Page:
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NOTES OF THE MONTH.
Notes of the Month.
ALL archæologists will be pleased to hear that at last some steps have been taken to preserve the very curious paintings on the backs of the stalls in Carlisle Cathedral, executed under Prior Gondibour in 1484. One represents the legend of St. Augustine, another that of St. Anthony, a third that of St. Cuthbert, and the fourth the Twelve Apostles. Two of these, those representing the legend of St. Anthony and the Twelve Apostles, were long covered with whitewash (probably at the Reformation), and were. brought to light by Dr. Percy (Dean of Carlisle 1778-82). The others, if ever whitewashed, were uncovered in Dr. Todd's time (Prebendary of Carlisle 1685 to 1728). ရ
Two of these legends, St. Augustine and St. Anthony, were most beautifully copied in water-colour by Mr. Thomas Carlyle, a local artist, organ-builder, and carver, father of Mr. Robert Carlyle, a well-known artist. These copies are now in possession of Mr. William Forster, of Houghton Hall, near Carlisle. Copies were also made, some fifty years ago, by Mr. M. E. Nutler; these were purchased by the Dean and Chapter of Carlisle some fifteen years ago at the sale of the library of Mr. Cowen, of Dalston and Carlisle. Other copies were made at a later date by Lady Frances Harcourt. These various copies serve as milestones on the road to ruin of these curious paintings, and their progress down that road has been regarded with curious equanimity and in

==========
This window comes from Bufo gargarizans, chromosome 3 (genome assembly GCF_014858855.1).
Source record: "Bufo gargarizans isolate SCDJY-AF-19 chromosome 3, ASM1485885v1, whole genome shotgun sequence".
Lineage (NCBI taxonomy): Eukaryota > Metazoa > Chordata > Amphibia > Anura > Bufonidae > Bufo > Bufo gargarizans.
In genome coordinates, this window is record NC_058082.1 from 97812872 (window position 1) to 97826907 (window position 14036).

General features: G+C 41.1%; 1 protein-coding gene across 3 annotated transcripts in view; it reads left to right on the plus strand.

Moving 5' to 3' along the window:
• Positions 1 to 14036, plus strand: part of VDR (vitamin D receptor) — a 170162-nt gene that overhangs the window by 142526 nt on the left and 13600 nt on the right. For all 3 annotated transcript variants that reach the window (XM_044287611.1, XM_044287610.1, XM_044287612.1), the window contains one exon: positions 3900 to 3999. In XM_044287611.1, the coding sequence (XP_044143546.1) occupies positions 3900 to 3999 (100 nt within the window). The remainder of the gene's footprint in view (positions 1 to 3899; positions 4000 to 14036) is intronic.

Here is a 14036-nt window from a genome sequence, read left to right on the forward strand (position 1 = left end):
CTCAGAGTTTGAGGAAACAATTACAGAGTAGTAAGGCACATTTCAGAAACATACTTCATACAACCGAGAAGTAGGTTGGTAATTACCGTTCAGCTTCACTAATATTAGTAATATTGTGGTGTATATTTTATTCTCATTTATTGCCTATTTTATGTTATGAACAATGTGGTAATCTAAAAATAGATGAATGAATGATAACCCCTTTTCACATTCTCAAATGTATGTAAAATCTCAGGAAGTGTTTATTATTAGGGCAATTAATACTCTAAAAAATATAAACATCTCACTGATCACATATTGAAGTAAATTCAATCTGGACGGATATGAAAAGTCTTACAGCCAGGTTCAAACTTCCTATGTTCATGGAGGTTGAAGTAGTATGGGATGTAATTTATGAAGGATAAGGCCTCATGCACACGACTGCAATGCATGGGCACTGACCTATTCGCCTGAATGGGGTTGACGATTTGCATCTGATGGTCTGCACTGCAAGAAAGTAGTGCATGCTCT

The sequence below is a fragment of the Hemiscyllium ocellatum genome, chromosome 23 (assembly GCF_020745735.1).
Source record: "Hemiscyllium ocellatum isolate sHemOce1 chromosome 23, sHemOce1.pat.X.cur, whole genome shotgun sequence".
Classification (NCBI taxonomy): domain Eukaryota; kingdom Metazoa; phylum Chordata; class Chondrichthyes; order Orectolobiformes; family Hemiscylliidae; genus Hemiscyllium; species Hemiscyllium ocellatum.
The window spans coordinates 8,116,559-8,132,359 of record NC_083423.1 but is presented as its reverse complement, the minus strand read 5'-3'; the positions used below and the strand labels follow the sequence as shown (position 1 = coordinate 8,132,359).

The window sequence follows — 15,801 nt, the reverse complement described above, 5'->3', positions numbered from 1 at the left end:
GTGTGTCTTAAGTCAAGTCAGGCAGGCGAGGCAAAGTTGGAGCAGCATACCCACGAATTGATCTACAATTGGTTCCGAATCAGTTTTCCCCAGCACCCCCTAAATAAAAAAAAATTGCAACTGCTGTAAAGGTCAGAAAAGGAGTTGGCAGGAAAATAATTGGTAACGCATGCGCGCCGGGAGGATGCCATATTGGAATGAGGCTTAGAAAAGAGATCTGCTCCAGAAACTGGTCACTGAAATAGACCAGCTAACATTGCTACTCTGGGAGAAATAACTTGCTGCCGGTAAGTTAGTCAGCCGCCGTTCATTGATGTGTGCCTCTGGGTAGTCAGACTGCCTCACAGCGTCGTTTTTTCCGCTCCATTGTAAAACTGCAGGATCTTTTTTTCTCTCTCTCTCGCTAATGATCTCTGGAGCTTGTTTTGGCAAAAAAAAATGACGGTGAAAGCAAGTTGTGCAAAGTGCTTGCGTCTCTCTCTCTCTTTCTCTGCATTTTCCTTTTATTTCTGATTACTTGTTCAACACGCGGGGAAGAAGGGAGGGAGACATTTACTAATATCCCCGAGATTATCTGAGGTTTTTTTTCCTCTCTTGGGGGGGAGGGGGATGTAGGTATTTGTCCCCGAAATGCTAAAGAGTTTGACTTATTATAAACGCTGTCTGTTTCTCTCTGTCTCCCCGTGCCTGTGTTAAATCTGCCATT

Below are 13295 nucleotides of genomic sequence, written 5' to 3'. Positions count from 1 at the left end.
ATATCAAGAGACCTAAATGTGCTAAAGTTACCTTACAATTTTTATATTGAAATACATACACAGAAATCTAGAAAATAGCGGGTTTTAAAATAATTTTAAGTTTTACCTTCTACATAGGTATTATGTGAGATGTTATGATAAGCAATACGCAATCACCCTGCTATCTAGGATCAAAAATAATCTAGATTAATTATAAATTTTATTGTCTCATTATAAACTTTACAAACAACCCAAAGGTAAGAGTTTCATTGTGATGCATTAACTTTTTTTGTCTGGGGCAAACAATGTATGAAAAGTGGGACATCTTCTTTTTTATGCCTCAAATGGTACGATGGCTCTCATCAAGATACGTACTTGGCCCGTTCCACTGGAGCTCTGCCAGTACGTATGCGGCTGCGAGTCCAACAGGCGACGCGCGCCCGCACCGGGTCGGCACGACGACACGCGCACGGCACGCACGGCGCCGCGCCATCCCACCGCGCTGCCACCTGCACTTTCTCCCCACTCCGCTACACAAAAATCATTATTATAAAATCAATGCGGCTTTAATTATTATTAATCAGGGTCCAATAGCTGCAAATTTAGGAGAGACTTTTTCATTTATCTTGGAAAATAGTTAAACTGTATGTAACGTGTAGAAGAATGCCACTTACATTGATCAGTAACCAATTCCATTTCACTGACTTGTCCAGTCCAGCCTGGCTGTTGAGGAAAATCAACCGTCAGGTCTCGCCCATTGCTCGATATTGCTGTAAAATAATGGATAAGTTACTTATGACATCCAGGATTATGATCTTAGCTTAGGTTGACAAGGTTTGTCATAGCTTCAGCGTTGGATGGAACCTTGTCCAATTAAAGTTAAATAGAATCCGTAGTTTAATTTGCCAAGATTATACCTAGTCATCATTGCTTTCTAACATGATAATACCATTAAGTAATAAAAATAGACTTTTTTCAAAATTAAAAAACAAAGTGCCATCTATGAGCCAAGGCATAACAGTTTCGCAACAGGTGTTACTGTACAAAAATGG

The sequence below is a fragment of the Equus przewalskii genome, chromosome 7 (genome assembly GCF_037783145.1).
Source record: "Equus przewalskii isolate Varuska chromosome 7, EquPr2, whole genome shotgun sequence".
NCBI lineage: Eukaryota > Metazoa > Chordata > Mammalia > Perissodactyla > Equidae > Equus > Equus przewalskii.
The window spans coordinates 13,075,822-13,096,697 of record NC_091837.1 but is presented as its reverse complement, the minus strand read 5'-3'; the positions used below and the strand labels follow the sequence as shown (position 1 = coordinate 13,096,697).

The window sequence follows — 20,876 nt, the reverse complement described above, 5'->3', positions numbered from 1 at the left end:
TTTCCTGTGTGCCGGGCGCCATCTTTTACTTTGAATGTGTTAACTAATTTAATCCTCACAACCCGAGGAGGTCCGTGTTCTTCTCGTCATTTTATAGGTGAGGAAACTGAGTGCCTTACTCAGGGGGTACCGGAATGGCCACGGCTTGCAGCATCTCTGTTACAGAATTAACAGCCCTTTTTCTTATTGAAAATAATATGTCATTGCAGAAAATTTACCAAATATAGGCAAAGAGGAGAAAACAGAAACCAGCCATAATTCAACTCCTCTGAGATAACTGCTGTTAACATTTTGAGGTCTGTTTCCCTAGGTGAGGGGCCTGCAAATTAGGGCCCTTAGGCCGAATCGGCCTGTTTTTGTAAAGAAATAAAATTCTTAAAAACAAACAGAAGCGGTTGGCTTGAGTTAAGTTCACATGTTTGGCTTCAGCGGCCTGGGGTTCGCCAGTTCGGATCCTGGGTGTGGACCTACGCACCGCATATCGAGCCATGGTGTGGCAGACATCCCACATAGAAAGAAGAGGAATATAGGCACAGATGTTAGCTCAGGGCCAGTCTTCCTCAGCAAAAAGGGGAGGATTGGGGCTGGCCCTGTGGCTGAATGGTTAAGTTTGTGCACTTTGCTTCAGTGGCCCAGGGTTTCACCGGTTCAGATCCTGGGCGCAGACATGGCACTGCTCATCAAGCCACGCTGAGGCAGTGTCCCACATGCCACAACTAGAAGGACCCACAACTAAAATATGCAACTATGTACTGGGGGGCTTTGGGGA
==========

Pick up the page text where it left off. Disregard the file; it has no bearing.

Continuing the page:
difference by some, at least, of the authorities. This progress during the last twenty years has, under a régime of gaslights and cokestoves, been most rapid, and recent investigation showed that the paint was parting from the woodwork in large scales. Canon Richmond took the matter in hand, and, acting on advice from his father, Mr Richmond, R.A., called in experts, who syringed the paintings with fine parchment-size, which soaked in behind the flakes, and thus secured them to the woodwork. For the present these curious paintings, or as much as remains, are safe, but it is necessary that they should be protected with glass. This, we are glad to hear, the Chapter contemplates doing.